So when I say for us  as an organization I mean Team Blood Glucose, which is the body that I set up, the legal vehicle, the not-for-profit, which now funds in its entirety all of the work of all the docs. Sorry, I forgot to explain that link between the two. And that’s how we can be contacted formally, because that is a legal entity, it is a trading vehicle, so it can do things. But yeah, I would encourage healthcare professionals, academics, institutions, anybody to engage. And the best way, jump into a conversation. Introduce yourself, say hi I’m Joe Blocks from Organization ABC, and I’m really interested in this conversation. Is it all right if I sit in and listen. Is it all right if I ask some questions. The community is very very engaging.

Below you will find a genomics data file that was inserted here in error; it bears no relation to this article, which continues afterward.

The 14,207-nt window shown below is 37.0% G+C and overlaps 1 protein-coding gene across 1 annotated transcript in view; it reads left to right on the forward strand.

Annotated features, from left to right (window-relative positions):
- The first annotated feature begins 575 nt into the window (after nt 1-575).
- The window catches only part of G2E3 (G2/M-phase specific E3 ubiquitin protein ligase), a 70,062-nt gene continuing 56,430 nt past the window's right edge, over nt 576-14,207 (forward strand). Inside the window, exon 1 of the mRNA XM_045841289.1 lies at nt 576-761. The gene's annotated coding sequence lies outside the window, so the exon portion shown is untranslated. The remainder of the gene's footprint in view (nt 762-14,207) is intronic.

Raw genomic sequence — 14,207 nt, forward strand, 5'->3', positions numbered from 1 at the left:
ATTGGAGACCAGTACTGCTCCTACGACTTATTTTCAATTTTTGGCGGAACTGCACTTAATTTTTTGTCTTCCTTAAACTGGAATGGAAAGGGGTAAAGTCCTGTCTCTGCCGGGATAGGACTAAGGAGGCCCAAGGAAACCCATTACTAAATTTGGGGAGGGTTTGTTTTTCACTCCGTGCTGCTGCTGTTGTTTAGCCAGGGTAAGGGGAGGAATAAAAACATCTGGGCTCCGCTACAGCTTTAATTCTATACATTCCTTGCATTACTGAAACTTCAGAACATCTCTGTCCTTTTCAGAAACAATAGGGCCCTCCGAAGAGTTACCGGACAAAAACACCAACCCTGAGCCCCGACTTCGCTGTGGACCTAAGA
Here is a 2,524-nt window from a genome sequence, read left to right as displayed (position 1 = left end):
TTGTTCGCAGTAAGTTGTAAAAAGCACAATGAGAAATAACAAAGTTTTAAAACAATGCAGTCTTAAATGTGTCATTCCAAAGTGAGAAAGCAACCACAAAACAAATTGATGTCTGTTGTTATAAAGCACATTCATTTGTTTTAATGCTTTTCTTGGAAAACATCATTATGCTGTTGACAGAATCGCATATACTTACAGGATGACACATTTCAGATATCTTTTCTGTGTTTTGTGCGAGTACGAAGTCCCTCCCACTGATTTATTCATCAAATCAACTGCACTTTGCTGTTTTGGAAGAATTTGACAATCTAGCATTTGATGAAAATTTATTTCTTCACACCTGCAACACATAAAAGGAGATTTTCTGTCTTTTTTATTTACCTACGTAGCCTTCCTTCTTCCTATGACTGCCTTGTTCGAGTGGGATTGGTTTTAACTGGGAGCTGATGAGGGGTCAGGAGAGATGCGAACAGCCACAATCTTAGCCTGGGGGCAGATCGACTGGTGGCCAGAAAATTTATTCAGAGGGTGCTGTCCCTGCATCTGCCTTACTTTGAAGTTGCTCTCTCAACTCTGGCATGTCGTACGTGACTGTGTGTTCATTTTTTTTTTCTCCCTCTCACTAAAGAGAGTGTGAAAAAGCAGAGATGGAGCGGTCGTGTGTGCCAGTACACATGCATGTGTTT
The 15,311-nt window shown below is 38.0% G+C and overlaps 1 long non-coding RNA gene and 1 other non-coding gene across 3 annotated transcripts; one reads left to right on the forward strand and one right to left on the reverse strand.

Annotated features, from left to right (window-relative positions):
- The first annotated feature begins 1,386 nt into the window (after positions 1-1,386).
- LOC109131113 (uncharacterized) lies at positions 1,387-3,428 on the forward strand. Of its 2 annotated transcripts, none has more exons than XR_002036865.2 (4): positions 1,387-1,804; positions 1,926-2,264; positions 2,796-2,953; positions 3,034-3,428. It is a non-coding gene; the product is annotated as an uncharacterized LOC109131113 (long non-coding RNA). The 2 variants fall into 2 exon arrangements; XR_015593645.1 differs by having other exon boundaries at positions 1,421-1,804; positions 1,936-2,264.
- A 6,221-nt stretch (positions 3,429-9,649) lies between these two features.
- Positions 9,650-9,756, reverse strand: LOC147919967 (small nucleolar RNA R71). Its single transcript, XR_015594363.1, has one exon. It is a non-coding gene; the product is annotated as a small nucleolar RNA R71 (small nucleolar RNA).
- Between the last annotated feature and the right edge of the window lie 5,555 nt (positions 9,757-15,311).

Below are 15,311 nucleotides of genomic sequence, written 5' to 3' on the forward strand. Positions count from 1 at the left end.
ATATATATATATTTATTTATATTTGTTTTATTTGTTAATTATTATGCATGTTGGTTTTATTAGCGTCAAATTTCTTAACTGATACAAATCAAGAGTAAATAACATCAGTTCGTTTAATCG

MODERATOR

Maybe to build on that and to end on a slightly more challenging note, obviously the focus is on the industry being patient centric, and I think we all agree that’s right. What are you doing to be industry centric? What are you doing to make it easier for the industry to engage, to give industry that access that we do crave, but I hear again and again, people saying they want to be patient centric, they just don’t know how to do it. So what are you doing to be industry centric?

PAUL BUCHANAN